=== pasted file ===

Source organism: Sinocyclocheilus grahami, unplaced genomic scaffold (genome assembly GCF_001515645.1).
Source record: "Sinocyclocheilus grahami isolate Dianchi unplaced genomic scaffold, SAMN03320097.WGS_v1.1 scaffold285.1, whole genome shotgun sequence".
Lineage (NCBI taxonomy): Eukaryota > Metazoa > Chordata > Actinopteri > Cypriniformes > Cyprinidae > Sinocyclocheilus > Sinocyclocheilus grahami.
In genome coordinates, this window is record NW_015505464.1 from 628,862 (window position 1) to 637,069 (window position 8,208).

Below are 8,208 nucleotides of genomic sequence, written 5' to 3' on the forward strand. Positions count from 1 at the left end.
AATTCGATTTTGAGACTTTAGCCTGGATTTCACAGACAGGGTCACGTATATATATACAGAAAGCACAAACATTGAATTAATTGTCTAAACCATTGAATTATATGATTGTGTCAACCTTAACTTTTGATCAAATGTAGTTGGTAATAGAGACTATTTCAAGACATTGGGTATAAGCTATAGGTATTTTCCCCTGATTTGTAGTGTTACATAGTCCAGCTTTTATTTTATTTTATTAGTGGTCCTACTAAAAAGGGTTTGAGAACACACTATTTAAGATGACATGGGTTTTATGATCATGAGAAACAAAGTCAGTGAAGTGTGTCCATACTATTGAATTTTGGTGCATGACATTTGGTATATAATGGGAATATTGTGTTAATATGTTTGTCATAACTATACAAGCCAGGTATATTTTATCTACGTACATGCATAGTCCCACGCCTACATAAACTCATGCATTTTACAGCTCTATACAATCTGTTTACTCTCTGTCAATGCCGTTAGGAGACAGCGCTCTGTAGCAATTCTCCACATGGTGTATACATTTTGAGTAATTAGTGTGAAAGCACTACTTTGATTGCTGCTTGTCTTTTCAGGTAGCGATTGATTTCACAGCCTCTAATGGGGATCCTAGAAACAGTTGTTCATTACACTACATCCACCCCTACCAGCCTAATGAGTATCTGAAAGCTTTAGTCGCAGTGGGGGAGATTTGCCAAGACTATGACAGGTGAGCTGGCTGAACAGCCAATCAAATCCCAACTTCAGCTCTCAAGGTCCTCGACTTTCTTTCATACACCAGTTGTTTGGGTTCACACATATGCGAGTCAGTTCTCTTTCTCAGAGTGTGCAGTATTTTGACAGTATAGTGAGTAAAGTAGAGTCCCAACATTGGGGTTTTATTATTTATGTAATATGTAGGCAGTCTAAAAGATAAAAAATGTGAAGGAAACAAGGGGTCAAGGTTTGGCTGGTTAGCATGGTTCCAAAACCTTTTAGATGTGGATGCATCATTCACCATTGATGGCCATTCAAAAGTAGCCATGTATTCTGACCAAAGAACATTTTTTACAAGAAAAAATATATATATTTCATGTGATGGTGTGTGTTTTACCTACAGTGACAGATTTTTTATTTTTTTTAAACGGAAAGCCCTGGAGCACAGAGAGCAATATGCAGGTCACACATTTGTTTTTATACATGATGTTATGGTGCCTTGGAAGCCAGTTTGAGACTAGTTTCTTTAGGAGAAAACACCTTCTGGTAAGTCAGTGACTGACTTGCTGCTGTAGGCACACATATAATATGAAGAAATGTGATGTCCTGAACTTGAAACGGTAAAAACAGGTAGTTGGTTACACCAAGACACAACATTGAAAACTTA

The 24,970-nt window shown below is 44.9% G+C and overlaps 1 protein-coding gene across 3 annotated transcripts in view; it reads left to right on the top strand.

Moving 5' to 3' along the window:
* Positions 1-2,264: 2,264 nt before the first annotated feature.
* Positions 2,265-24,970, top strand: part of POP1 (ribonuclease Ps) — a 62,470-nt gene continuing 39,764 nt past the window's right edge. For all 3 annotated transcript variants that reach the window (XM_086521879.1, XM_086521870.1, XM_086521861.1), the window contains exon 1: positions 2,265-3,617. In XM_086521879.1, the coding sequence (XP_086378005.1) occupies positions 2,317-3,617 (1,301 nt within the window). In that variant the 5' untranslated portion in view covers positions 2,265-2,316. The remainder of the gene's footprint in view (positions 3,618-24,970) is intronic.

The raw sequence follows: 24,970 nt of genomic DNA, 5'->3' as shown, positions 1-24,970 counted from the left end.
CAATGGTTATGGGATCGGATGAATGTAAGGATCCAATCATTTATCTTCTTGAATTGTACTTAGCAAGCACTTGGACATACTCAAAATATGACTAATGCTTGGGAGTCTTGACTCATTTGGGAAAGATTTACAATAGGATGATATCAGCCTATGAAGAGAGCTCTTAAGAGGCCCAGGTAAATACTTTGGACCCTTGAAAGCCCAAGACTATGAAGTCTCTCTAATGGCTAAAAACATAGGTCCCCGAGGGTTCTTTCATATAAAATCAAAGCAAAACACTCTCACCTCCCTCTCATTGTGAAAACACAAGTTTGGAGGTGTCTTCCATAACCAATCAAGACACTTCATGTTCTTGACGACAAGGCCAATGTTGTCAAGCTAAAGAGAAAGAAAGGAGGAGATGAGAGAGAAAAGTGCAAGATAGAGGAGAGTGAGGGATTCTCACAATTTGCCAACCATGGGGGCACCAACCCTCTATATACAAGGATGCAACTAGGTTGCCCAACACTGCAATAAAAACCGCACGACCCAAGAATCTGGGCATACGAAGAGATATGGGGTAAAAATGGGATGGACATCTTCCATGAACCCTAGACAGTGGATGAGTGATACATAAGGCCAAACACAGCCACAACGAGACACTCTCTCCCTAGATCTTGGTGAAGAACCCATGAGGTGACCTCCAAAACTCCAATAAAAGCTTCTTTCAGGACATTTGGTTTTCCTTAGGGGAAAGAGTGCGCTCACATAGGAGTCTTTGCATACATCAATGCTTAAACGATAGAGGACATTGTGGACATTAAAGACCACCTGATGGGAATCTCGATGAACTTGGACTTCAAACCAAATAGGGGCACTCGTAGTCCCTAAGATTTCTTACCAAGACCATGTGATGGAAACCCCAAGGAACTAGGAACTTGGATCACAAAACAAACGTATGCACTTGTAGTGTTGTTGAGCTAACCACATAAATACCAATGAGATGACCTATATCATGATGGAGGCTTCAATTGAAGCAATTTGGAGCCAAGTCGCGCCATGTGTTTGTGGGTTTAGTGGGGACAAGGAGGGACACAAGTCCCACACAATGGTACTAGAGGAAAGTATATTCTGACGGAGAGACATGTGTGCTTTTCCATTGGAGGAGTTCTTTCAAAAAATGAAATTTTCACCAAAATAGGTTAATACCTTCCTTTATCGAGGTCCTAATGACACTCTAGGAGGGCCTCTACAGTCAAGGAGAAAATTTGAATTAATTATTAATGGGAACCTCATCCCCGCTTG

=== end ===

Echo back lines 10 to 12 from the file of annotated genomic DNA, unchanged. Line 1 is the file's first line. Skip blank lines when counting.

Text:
* Positions 2,265-24,970, top strand: part of POP1 (ribonuclease Ps) — a 62,470-nt gene continuing 39,764 nt past the window's right edge. For all 3 annotated transcript variants that reach the window (XM_086521879.1, XM_086521870.1, XM_086521861.1), the window contains exon 1: positions 2,265-3,617. In XM_086521879.1, the coding sequence (XP_086378005.1) occupies positions 2,317-3,617 (1,301 nt within the window). In that variant the 5' untranslated portion in view covers positions 2,265-2,316. The remainder of the gene's footprint in view (positions 3,618-24,970) is intronic.

The raw sequence follows: 24,970 nt of genomic DNA, 5'->3' as shown, positions 1-24,970 counted from the left end.
CAATGGTTATGGGATCGGATGAATGTAAGGATCCAATCATTTATCTTCTTGAATTGTACTTAGCAAGCACTTGGACATACTCAAAATATGACTAATGCTTGGGAGTCTTGACTCATTTGGGAAAGATTTACAATAGGATGATATCAGCCTATGAAGAGAGCTCTTAAGAGGCCCAGGTAAATACTTTGGACCCTTGAAAGCCCAAGACTATGAAGTCTCTCTAATGGCTAAAAACATAGGTCCCCGAGGGTTCTTTCATATAAAATCAAAGCAAAACACTCTCACCTCCCTCTCATTGTGAAAACACAAGTTTGGAGGTGTCTTCCATAACCAATCAAGACACTTCATGTTCTTGACGACAAGGCCAATGTTGTCAAGCTAAAGAGAAAGAAAGGAGGAGATGAGAGAGAAAAGTGCAAGATAGAGGAGAGTGAGGGATTCTCACAATTTGCCAACCATGGGGGCACCAACCCTCTATATACAAGGATGCAACTAGGTTGCCCAACACTGCAATAAAAACCGCACGACCCAAGAATCTGGGCATACGAAGAGATATGGGGTAAAAATGGGATGGACATCTTCCATGAACCCTAGACAGTGGATGAGTGATACATAAGGCCAAACACAGCCACAACGAGACACTCTCTCCCTAGATCTTGGTGAAGAACCCATGAGGTGACCTCCAAAACTCCAATAAAAGCTTCTTTCAGGACATTTGGTTTTCCTTAGGGGAAAGAGTGCGCTCACATAGGAGTCTTTGCATACATCAATGCTTAAACGATAGAGGACATTGTGGACATTAAAGACCACCTGATGGGAATCTCGATGAACTTGGACTTCAAACCAAATAGGGGCACTCGTAGTCCCTAAGATTTCTTACCAAGACCATGTGATGGAAACCCCAAGGAACTAGGAACTTGGATCACAAAACAAACGTATGCACTTGTAGTGTTGTTGAGCTAACCACATAAATACCAATGAGATGACCTATATCATGATGGAGGCTTCAATTGAAGCAATTTGGAGCCAAGTCGCGCCATGTGTTTGTGGGTTTAGTGGGGACAAGGAGGGACACAAGTCCCACACAATGGTACTAGAGGAAAGTATATTCTGACGGAGAGACATGTGTGCTTTTCCATTGGAGGAGTTCTTTCAAAAAATGAAATTTTCACCAAAATAGGTTAATACCTTCCTTTATCGAGGTCCTAATGACACTCTAGGAGGGCCTCTACAGTCAAGGAGAAAATTTGAATTAATTATTAATGGGAACCTCATCCCCGCTTG